Ready to be unearthed The story behind in Yangon’s ancient kilns 10

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Just 10 kilometers on the outskirts of Twante, and over 40 kilometers from downtown Yangon, this is one of the most archeologically interesting places in Southeast Asia.The laneways are overgrown with thickets of grass during the rainy season, and the roads and roofs gather dust in the dry season. Every so often this rustic location attracts international researchers, who come armed with their sieves, brushes and notebooks to document the pottery and ceramic artefacts that have made the area famous among archeologists around the world.

Though the main kiln looks like a massive hole in the ground surrounded by old bricks, its surroundings have concealed ceramic artefacts that date back to the 15th and 16th centuries.Nearby other historic terracotta kilns await excavation. They are located in Zawti, Ayoetaung, and Hngetpyawsan villages in Twantay; and Thabyusan and Hngetawsan villages in Kawhmu and Kungyangon townships.

Archeologists from Twante, along with the Myanmar Ceramic Society, first teamed up with a group of Japanese researchers back in 2010. They conducted field trips, and identified more than 2,000 more potential sites of interest.

Looking at the laidback nature of life in present-day Twante, it’s hard to believe these muddy sites attract such international interest. Though tourists are happy to take a boat rides across the river and step foot on the golden island of Thanlyin Pagoda, very few have even heard about these historical sites.

The Phayagyi kiln is owned by Daw Aye Aye Htwe and, working with the Archeology Department of the university, her family have become the de-facto guardians of the kiln. But with the coming and going of the old military regime since the excavation, the site faces an uncertain future.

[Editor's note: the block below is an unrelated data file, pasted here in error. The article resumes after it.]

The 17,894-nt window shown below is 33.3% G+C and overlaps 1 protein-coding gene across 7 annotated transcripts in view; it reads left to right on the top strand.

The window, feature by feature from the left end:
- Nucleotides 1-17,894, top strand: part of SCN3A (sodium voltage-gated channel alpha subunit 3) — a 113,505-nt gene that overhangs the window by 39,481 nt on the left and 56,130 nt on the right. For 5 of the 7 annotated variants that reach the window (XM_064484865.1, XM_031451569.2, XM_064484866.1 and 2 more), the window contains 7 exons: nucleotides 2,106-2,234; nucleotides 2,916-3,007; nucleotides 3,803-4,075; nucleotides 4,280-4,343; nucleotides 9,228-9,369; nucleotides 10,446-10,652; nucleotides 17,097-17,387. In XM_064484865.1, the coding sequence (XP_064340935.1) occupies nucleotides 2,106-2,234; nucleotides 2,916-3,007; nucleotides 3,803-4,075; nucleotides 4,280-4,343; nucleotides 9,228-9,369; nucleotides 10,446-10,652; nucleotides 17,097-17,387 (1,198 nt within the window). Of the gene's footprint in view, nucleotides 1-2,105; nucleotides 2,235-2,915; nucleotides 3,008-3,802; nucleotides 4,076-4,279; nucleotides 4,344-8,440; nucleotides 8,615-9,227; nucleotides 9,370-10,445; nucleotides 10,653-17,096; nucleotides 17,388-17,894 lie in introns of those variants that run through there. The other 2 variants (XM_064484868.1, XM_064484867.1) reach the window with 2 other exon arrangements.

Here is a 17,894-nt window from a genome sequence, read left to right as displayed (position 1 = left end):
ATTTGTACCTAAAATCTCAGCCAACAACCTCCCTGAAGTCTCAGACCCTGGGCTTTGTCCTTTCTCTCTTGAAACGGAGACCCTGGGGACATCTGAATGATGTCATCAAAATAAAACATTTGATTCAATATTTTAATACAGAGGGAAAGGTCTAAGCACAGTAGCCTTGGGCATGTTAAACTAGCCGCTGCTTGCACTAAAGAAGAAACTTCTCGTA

When her family bought the land back in the 1990’s they had no idea the land was of any archeological significance. They were more interested in the land’s agricultural potential, given that Daw Aye Aye Htwe’s K50,000 could help her cultivate dozens of varieties of fruit and vegetables.

In 2000, however, a Japanese visitor came to town and handed her a map. Not knowing exactly what they were looking at, they sensed the man’s excitement as he pointed to a spot where their house was.

“We were excited when he told us our farm contained ancient treasures. We’d hoped to make money from the discovery,” Ma Naing Naing, Daw Aye Aye Htwe’s eldest daughter, said.

Mr Suratakinori, who goes by the Burmese name of U Thu Ta, asked the family if he could excavate artefacts on the site. He planned to spend three years unearthing the site’s plates, pots and urns.

The villagers were also recruited by the Japanese research team, employed for an initial one-month excavation. The men carried soil away from the site, whist the women were tasked with cleaning the pots as they were unearthed.

Deputy director of the government’s Department of Archeology U Kyaw Myo Win remembers those days fondly. He was a junior researcher at the time, and recalls U Thu Ta’s announcement that they had uncovered the largest kiln site in all of Southeast Asia.

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